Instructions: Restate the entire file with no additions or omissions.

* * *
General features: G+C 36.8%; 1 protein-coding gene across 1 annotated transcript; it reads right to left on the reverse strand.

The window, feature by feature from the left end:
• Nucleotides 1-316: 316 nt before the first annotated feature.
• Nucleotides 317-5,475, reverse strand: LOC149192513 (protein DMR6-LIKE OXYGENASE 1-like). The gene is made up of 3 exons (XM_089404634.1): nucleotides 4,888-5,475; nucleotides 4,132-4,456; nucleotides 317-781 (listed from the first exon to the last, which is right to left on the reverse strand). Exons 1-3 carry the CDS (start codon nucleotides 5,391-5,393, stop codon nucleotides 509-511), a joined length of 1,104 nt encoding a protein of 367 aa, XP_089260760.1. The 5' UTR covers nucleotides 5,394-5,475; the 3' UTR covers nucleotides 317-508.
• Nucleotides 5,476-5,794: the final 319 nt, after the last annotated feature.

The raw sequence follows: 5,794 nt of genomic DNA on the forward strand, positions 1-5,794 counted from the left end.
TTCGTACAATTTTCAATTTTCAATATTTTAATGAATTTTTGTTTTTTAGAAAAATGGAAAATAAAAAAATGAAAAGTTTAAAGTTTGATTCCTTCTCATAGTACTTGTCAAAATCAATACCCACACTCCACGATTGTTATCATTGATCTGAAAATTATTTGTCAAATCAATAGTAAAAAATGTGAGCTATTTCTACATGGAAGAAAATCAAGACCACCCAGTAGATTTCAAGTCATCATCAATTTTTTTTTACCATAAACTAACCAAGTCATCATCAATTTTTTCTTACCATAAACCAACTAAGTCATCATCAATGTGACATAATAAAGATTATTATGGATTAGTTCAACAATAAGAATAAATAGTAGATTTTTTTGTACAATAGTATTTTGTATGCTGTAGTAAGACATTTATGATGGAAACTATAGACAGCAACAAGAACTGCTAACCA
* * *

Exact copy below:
General features: G+C 36.8%; 1 protein-coding gene across 1 annotated transcript; it reads right to left on the reverse strand.

The window, feature by feature from the left end:
• Nucleotides 1-316: 316 nt before the first annotated feature.
• Nucleotides 317-5,475, reverse strand: LOC149192513 (protein DMR6-LIKE OXYGENASE 1-like). The gene is made up of 3 exons (XM_089404634.1): nucleotides 4,888-5,475; nucleotides 4,132-4,456; nucleotides 317-781 (listed from the first exon to the last, which is right to left on the reverse strand). Exons 1-3 carry the CDS (start codon nucleotides 5,391-5,393, stop codon nucleotides 509-511), a joined length of 1,104 nt encoding a protein of 367 aa, XP_089260760.1. The 5' UTR covers nucleotides 5,394-5,475; the 3' UTR covers nucleotides 317-508.
• Nucleotides 5,476-5,794: the final 319 nt, after the last annotated feature.

The raw sequence follows: 5,794 nt of genomic DNA on the forward strand, positions 1-5,794 counted from the left end.
TTCGTACAATTTTCAATTTTCAATATTTTAATGAATTTTTGTTTTTTAGAAAAATGGAAAATAAAAAAATGAAAAGTTTAAAGTTTGATTCCTTCTCATAGTACTTGTCAAAATCAATACCCACACTCCACGATTGTTATCATTGATCTGAAAATTATTTGTCAAATCAATAGTAAAAAATGTGAGCTATTTCTACATGGAAGAAAATCAAGACCACCCAGTAGATTTCAAGTCATCATCAATTTTTTTTTACCATAAACTAACCAAGTCATCATCAATTTTTTCTTACCATAAACCAACTAAGTCATCATCAATGTGACATAATAAAGATTATTATGGATTAGTTCAACAATAAGAATAAATAGTAGATTTTTTTGTACAATAGTATTTTGTATGCTGTAGTAAGACATTTATGATGGAAACTATAGACAGCAACAAGAACTGCTAACCA